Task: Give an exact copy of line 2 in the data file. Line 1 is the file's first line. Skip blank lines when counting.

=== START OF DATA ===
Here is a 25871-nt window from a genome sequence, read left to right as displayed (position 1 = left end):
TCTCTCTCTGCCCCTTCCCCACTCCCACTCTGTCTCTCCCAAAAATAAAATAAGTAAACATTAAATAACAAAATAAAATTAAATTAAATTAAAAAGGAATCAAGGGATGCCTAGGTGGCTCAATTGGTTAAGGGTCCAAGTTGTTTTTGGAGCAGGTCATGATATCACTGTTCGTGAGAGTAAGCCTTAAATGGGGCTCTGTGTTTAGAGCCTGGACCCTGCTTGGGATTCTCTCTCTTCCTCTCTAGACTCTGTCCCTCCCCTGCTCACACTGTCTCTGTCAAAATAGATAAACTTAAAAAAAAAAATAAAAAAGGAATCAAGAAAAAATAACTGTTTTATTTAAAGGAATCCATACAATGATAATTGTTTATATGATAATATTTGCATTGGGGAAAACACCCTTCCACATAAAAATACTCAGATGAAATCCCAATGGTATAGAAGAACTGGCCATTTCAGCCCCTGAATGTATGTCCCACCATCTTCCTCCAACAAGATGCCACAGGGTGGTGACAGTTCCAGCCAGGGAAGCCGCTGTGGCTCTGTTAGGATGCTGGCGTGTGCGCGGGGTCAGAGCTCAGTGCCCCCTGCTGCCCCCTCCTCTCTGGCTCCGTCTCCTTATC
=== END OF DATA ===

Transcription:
TCTCTCTCTGCCCCTTCCCCACTCCCACTCTGTCTCTCCCAAAAATAAAATAAGTAAACATTAAATAACAAAATAAAATTAAATTAAATTAAAAAGGAATCAAGGGATGCCTAGGTGGCTCAATTGGTTAAGGGTCCAAGTTGTTTTTGGAGCAGGTCATGATATCACTGTTCGTGAGAGTAAGCCTTAAATGGGGCTCTGTGTTTAGAGCCTGGACCCTGCTTGGGATTCTCTCTCTTCCTCTCTAGACTCTGTCCCTCCCCTGCTCACACTGTCTCTGTCAAAATAGATAAACTTAAAAAAAAAAATAAAAAAGGAATCAAGAAAAAATAACTGTTTTATTTAAAGGAATCCATACAATGATAATTGTTTATATGATAATATTTGCATTGGGGAAAACACCCTTCCACATAAAAATACTCAGATGAAATCCCAATGGTATAGAAGAACTGGCCATTTCAGCCCCTGAATGTATGTCCCACCATCTTCCTCCAACAAGATGCCACAGGGTGGTGACAGTTCCAGCCAGGGAAGCCGCTGTGGCTCTGTTAGGATGCTGGCGTGTGCGCGGGGTCAGAGCTCAGTGCCCCCTGCTGCCCCCTCCTCTCTGGCTCCGTCTCCTTATC